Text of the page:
- Achim Schülke (Germany)
- Nir Ron (Israel; Sodor's Legend of the Lost Treasure)
- Fabrice Trojani (France and French speaking Canada; eighteenth season onwards)
- Bardo Miranda (Latin America; eighteenth season onwards)
- Reinder van der Naalt (The Netherlands)
- Armando Bungău (Romania)
- Denis Bespalyy (Russia; eighteenth season onwards, excluding Sodor's Legend of the Lost Treasure)
- One of Toad's models is on display at Drayton Manor.
- Toad's ERTL toy incorrectly states that his number is "5683".
- Toad's name originates from a nickname ("toad") given to brake vans on the Great Western Railway. Toad is also based upon a brake van that carries the same number. It can also be considered a subtle pun: a brake van is 'towed' everywhere it goes.
- When Toad returned in the eighteenth season, he had some modifications. These include:
- Grey buffers.
- Grey handrails as opposed to his original white handrails.
- His glass windows were removed, replaced with open windows.
- Only one side has the Great Western insignia, number, and tonnage.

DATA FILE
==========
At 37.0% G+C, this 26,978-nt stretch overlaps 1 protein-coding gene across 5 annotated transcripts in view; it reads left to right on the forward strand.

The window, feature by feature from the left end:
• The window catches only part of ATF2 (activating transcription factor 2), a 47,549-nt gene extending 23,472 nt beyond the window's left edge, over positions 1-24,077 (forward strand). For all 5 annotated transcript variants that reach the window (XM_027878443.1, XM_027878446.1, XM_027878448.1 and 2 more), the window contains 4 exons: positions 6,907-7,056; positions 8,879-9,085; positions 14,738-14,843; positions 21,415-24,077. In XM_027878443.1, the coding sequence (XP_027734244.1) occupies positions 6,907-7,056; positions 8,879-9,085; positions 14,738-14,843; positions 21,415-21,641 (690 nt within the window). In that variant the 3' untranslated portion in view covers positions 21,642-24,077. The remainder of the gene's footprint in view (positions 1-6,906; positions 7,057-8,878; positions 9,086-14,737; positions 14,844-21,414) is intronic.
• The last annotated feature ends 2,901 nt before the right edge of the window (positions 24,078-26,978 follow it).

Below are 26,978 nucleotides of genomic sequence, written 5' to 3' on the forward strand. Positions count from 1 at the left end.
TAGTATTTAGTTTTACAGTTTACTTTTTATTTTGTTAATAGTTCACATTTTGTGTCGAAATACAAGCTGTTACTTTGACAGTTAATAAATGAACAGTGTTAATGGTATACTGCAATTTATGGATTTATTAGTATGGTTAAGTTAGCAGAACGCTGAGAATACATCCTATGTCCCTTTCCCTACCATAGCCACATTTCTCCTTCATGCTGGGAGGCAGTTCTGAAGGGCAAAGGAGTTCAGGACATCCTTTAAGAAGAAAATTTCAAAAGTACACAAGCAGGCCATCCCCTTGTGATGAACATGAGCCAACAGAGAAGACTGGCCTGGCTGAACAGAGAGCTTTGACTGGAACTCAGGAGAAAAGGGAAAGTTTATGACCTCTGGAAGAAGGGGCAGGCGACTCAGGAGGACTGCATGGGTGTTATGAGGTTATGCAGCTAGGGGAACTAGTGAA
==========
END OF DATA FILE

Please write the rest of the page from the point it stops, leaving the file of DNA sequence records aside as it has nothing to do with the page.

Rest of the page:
- He is slightly longer than his model form.
- He is a lighter shade of grey.
- He is slightly taller than his model counterpart.
- Both Toad's physical and CGI models deviate a bit from their real-life counterpart: in real-life, Toad's basis has sandboxes near the handbrake, and also has a white interior with a desk, seat, etc. Toad lacks these features, both in model and in CGI forms.
- In Latin America, Toad gains an Argentine accent in Toad's Bright Idea.
- Toad is the first brake van in the TV series to have a name.
- ERTL (discontinued)
- Wooden Railway (re-introduced in 2006; discontinued)
- Take Along (discontinued)
- Thomas Engine Collection Series (discontinued)
- Mini Die Cast Collection (discontinued)
- Motor Road and Rail (discontinued outside Asia)
- TrackMaster (discontinued)
- My First Thomas (discontinued)
- Trading Cards (discontinued)
- Hornby (discontinued)
- Nakayoshi (discontinued)
- Wind-up Trains (normal and clear; Japan only)
- Brio (discontinued)